One of the most significant events of World War II was the German invasion of Poland. Hitler invaded Poland in September 1939 and Britain and France declared war on Germany (Roberts, 2012). After Germany conquered Poland, it attacked France. The Battle of Midway was another key event of World War II. The US forces destroyed hundreds of Japanese planes to regain control of the Pacific. D-day was also experienced during World War II. The US troops invaded Germany by passing through France and Belgium (Roberts, 2012). The Germans surrendered as they were attacked by both the Americans and Russians.
One of the reasons for the Cold War between the United States and the Soviet Union was the Soviet Union’s refusal to be part of the United Nations (UN) (Leffler & Painter, 2005). Going back to World War II which had just ended, Stalin was piqued because he felt that the Soviet armies and populations had suffered unnecessary losses because America and Britain delayed D-Day being unwilling to end the war earlier. Moreover, the Soviet Union feared America’s nuclear weapons and America’s refusal to share its nuclear secrets. American society was plunged into anxiety because of the Cold War. The cultural antagonism between the then superpowers including the United States and the Soviet Union had both positive and negative impacts (Leffler & Painter, 2005). An adverse impact was political confrontations not only between the two countries but across the world thus interfering with the nature of U.S. politics. Further, the two countries engaged in economic competition due to their different economic philosophies resulting in America spending heavily on its military to win a potential war. McCarthyism led Americans to form anti-Communist groups such as the House Un-America Committee (HUAC) to eliminate the communists within the US through a witch hunt.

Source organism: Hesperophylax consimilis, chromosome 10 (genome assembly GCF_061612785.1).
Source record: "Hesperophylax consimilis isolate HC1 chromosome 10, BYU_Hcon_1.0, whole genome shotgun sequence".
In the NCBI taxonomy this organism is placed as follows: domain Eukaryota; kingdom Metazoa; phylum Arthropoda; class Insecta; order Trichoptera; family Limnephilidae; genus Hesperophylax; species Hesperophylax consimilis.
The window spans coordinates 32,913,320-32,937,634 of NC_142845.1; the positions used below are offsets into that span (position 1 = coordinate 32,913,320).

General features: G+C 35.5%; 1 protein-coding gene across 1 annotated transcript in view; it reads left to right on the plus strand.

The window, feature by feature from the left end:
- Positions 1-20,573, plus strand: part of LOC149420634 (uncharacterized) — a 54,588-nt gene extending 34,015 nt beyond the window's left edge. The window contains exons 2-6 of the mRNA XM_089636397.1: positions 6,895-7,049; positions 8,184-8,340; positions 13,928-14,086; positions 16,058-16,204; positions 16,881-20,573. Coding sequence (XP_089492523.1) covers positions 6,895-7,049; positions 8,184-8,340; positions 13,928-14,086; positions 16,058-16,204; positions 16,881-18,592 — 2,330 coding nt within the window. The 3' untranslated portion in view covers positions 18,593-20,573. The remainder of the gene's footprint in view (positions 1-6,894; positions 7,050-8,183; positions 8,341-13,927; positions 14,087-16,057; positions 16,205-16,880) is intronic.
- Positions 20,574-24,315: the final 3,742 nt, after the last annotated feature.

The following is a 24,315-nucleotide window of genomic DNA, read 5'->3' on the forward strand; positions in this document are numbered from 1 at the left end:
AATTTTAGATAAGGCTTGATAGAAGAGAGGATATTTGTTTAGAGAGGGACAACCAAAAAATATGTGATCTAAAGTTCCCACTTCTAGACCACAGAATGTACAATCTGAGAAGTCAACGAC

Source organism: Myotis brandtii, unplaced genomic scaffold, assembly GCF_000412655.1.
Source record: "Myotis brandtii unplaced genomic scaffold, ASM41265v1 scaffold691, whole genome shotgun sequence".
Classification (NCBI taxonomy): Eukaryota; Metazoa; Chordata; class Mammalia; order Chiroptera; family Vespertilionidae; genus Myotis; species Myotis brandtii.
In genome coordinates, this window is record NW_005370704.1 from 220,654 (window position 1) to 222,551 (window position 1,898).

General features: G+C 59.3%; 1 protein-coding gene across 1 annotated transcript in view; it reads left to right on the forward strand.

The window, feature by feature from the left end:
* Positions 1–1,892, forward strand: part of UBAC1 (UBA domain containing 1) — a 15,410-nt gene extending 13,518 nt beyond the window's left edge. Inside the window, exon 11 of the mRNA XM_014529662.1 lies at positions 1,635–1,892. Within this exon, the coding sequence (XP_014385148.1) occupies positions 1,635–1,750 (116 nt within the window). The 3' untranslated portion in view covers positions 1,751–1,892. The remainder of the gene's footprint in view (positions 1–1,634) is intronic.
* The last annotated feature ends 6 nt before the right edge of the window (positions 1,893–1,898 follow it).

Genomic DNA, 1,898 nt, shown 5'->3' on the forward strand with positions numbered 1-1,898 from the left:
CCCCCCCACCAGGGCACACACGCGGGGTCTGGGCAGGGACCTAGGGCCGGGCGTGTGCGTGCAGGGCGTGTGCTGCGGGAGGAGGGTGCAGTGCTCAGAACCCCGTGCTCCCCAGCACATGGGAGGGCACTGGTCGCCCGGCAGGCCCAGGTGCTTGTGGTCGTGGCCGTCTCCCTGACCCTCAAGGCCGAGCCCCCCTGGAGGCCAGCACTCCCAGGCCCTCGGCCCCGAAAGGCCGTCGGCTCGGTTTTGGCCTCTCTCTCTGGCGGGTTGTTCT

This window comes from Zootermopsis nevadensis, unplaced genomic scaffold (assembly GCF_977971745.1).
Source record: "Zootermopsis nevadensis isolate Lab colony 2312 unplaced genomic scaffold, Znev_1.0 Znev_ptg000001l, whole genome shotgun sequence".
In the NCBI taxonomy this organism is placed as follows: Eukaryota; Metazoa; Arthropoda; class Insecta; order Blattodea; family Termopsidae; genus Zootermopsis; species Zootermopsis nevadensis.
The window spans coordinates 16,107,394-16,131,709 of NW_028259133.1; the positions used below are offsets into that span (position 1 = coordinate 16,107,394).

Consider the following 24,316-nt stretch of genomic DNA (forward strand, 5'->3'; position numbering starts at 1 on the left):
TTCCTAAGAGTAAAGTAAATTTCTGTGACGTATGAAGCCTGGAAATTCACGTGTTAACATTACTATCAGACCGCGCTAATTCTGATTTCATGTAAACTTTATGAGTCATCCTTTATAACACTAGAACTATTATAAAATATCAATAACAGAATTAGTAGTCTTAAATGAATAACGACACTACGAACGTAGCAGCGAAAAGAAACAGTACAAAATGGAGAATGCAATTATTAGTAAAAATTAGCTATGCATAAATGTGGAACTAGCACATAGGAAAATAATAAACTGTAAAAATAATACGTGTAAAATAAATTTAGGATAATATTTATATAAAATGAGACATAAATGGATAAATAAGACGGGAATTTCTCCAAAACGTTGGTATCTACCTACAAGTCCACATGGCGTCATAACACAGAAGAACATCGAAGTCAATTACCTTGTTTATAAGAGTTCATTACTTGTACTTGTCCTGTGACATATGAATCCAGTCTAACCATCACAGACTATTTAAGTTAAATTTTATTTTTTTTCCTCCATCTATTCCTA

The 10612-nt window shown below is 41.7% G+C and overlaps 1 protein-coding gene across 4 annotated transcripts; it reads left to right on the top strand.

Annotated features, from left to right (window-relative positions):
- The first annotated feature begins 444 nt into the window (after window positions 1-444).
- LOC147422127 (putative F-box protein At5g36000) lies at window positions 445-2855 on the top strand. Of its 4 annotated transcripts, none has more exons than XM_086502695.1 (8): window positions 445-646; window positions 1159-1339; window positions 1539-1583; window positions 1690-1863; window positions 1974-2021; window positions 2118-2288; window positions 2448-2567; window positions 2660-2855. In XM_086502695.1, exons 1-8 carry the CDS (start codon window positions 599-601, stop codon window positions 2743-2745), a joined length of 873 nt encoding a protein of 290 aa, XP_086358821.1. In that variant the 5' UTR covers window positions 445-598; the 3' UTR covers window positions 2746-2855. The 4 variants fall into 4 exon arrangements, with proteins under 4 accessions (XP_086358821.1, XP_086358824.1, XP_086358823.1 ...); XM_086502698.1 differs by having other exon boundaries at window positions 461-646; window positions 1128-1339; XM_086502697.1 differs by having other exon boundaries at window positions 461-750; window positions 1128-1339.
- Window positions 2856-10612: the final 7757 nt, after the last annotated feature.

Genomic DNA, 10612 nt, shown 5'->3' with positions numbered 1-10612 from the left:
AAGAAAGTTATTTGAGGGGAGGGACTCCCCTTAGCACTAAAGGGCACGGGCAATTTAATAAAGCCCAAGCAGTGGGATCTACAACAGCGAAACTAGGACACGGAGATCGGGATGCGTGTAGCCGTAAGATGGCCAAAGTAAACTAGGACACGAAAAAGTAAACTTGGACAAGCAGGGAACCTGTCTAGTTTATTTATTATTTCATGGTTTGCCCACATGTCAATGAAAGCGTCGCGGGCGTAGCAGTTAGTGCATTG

The Great Society, launched in 1964 by President Johnson, were domestic programs whose primary objective was completely eliminating poverty and racial injustice (Hinton, 2015). Its major aspects were the war on poverty, urban renewal, education reform, Medicaid and Medicare legislation, and support of the arts and humanities.
Hinton, E. (2015). “A War within Our Own Boundaries”: Lyndon Johnson’s Great Society and the Rise of the Carceral State. The Journal of American History, 102(1), 100-112. Retrieved online from https://academic.oup.com/jah/article/102/1/100/686903
Leffler, M. P., & Painter, D. S. (Eds.). (2005). Origins of the Cold War: An international history. Psychology Press. Retrieved from http://www.hist.asu.ru/faculty/cafedrs/library/Origins_of_Cold_War.pdf
Roberts, P. M. (2012). World War II: The essential reference guide. Santa Barbara, Calif: ABC-CLIO.